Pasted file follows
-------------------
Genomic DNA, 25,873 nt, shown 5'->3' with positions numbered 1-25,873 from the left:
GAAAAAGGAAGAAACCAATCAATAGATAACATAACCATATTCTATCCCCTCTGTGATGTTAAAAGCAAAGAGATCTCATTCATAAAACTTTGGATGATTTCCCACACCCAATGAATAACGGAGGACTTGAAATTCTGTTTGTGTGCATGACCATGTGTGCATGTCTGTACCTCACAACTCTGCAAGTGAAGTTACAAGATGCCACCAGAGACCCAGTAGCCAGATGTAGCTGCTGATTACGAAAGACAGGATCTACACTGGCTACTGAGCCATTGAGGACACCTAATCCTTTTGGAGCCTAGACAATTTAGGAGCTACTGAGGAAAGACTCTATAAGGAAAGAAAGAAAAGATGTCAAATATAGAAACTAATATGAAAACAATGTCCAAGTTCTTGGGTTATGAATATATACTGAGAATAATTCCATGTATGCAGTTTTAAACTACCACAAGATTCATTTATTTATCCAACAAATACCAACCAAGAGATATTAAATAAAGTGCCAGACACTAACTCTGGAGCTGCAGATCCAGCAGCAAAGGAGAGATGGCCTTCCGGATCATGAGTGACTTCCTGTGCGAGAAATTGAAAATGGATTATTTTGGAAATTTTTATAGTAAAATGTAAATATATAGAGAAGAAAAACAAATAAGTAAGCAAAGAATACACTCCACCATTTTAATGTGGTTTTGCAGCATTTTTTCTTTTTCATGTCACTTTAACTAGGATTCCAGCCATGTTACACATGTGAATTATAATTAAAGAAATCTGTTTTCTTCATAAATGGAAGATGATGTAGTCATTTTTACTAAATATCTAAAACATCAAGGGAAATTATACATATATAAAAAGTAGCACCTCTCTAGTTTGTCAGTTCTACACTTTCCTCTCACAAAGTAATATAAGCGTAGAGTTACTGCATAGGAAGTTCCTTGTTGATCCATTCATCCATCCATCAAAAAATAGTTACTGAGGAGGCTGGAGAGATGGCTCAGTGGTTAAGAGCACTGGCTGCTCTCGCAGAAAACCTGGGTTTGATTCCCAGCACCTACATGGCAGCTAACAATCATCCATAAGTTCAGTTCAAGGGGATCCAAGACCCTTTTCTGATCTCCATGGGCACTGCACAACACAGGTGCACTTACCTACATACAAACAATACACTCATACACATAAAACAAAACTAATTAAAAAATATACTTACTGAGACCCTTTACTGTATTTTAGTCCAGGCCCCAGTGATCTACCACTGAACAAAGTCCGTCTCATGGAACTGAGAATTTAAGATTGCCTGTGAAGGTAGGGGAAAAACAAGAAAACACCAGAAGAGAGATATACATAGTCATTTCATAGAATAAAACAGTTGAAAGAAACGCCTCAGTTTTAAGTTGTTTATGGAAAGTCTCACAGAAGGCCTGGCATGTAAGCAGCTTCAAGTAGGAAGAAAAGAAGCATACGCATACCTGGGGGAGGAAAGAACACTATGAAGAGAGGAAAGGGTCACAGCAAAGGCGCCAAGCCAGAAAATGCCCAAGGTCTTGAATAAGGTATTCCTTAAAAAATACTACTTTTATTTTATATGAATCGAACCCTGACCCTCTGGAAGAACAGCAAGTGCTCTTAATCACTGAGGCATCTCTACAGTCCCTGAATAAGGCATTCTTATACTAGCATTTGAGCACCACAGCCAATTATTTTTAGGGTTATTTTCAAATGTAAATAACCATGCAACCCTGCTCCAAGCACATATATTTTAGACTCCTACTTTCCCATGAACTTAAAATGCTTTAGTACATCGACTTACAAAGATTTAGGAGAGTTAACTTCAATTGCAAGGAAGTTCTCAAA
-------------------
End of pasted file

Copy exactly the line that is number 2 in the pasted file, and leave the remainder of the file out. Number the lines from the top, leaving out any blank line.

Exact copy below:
GAAAAAGGAAGAAACCAATCAATAGATAACATAACCATATTCTATCCCCTCTGTGATGTTAAAAGCAAAGAGATCTCATTCATAAAACTTTGGATGATTTCCCACACCCAATGAATAACGGAGGACTTGAAATTCTGTTTGTGTGCATGACCATGTGTGCATGTCTGTACCTCACAACTCTGCAAGTGAAGTTACAAGATGCCACCAGAGACCCAGTAGCCAGATGTAGCTGCTGATTACGAAAGACAGGATCTACACTGGCTACTGAGCCATTGAGGACACCTAATCCTTTTGGAGCCTAGACAATTTAGGAGCTACTGAGGAAAGACTCTATAAGGAAAGAAAGAAAAGATGTCAAATATAGAAACTAATATGAAAACAATGTCCAAGTTCTTGGGTTATGAATATATACTGAGAATAATTCCATGTATGCAGTTTTAAACTACCACAAGATTCATTTATTTATCCAACAAATACCAACCAAGAGATATTAAATAAAGTGCCAGACACTAACTCTGGAGCTGCAGATCCAGCAGCAAAGGAGAGATGGCCTTCCGGATCATGAGTGACTTCCTGTGCGAGAAATTGAAAATGGATTATTTTGGAAATTTTTATAGTAAAATGTAAATATATAGAGAAGAAAAACAAATAAGTAAGCAAAGAATACACTCCACCATTTTAATGTGGTTTTGCAGCATTTTTTCTTTTTCATGTCACTTTAACTAGGATTCCAGCCATGTTACACATGTGAATTATAATTAAAGAAATCTGTTTTCTTCATAAATGGAAGATGATGTAGTCATTTTTACTAAATATCTAAAACATCAAGGGAAATTATACATATATAAAAAGTAGCACCTCTCTAGTTTGTCAGTTCTACACTTTCCTCTCACAAAGTAATATAAGCGTAGAGTTACTGCATAGGAAGTTCCTTGTTGATCCATTCATCCATCCATCAAAAAATAGTTACTGAGGAGGCTGGAGAGATGGCTCAGTGGTTAAGAGCACTGGCTGCTCTCGCAGAAAACCTGGGTTTGATTCCCAGCACCTACATGGCAGCTAACAATCATCCATAAGTTCAGTTCAAGGGGATCCAAGACCCTTTTCTGATCTCCATGGGCACTGCACAACACAGGTGCACTTACCTACATACAAACAATACACTCATACACATAAAACAAAACTAATTAAAAAATATACTTACTGAGACCCTTTACTGTATTTTAGTCCAGGCCCCAGTGATCTACCACTGAACAAAGTCCGTCTCATGGAACTGAGAATTTAAGATTGCCTGTGAAGGTAGGGGAAAAACAAGAAAACACCAGAAGAGAGATATACATAGTCATTTCATAGAATAAAACAGTTGAAAGAAACGCCTCAGTTTTAAGTTGTTTATGGAAAGTCTCACAGAAGGCCTGGCATGTAAGCAGCTTCAAGTAGGAAGAAAAGAAGCATACGCATACCTGGGGGAGGAAAGAACACTATGAAGAGAGGAAAGGGTCACAGCAAAGGCGCCAAGCCAGAAAATGCCCAAGGTCTTGAATAAGGTATTCCTTAAAAAATACTACTTTTATTTTATATGAATCGAACCCTGACCCTCTGGAAGAACAGCAAGTGCTCTTAATCACTGAGGCATCTCTACAGTCCCTGAATAAGGCATTCTTATACTAGCATTTGAGCACCACAGCCAATTATTTTTAGGGTTATTTTCAAATGTAAATAACCATGCAACCCTGCTCCAAGCACATATATTTTAGACTCCTACTTTCCCATGAACTTAAAATGCTTTAGTACATCGACTTACAAAGATTTAGGAGAGTTAACTTCAATTGCAAGGAAGTTCTCAAA